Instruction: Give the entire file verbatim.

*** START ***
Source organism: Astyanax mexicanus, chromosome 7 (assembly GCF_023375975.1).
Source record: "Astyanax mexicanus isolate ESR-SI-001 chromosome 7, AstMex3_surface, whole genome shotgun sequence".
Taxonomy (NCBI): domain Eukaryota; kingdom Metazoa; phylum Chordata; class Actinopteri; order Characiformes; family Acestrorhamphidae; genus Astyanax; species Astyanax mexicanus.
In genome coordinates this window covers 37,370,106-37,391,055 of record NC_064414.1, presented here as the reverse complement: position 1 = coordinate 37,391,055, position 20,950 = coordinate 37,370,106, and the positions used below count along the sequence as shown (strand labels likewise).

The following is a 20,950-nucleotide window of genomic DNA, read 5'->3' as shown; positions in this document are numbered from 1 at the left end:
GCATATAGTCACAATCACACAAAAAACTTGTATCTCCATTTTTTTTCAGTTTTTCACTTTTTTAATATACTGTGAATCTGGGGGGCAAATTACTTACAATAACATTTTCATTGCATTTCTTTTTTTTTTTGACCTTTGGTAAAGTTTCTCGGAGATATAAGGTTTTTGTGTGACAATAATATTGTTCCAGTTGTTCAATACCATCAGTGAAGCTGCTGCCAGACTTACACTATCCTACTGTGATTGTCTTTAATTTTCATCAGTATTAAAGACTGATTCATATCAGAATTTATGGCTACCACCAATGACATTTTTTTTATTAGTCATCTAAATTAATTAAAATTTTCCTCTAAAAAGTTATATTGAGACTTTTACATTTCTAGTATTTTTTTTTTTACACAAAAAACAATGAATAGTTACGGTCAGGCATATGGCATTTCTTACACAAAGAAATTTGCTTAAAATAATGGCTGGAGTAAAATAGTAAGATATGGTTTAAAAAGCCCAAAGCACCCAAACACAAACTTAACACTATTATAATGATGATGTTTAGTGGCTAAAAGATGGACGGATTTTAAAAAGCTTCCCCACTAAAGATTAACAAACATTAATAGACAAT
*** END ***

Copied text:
Source organism: Astyanax mexicanus, chromosome 7 (assembly GCF_023375975.1).
Source record: "Astyanax mexicanus isolate ESR-SI-001 chromosome 7, AstMex3_surface, whole genome shotgun sequence".
Taxonomy (NCBI): domain Eukaryota; kingdom Metazoa; phylum Chordata; class Actinopteri; order Characiformes; family Acestrorhamphidae; genus Astyanax; species Astyanax mexicanus.
In genome coordinates this window covers 37,370,106-37,391,055 of record NC_064414.1, presented here as the reverse complement: position 1 = coordinate 37,391,055, position 20,950 = coordinate 37,370,106, and the positions used below count along the sequence as shown (strand labels likewise).

The following is a 20,950-nucleotide window of genomic DNA, read 5'->3' as shown; positions in this document are numbered from 1 at the left end:
GCATATAGTCACAATCACACAAAAAACTTGTATCTCCATTTTTTTTCAGTTTTTCACTTTTTTAATATACTGTGAATCTGGGGGGCAAATTACTTACAATAACATTTTCATTGCATTTCTTTTTTTTTTTGACCTTTGGTAAAGTTTCTCGGAGATATAAGGTTTTTGTGTGACAATAATATTGTTCCAGTTGTTCAATACCATCAGTGAAGCTGCTGCCAGACTTACACTATCCTACTGTGATTGTCTTTAATTTTCATCAGTATTAAAGACTGATTCATATCAGAATTTATGGCTACCACCAATGACATTTTTTTTATTAGTCATCTAAATTAATTAAAATTTTCCTCTAAAAAGTTATATTGAGACTTTTACATTTCTAGTATTTTTTTTTTTACACAAAAAACAATGAATAGTTACGGTCAGGCATATGGCATTTCTTACACAAAGAAATTTGCTTAAAATAATGGCTGGAGTAAAATAGTAAGATATGGTTTAAAAAGCCCAAAGCACCCAAACACAAACTTAACACTATTATAATGATGATGTTTAGTGGCTAAAAGATGGACGGATTTTAAAAAGCTTCCCCACTAAAGATTAACAAACATTAATAGACAAT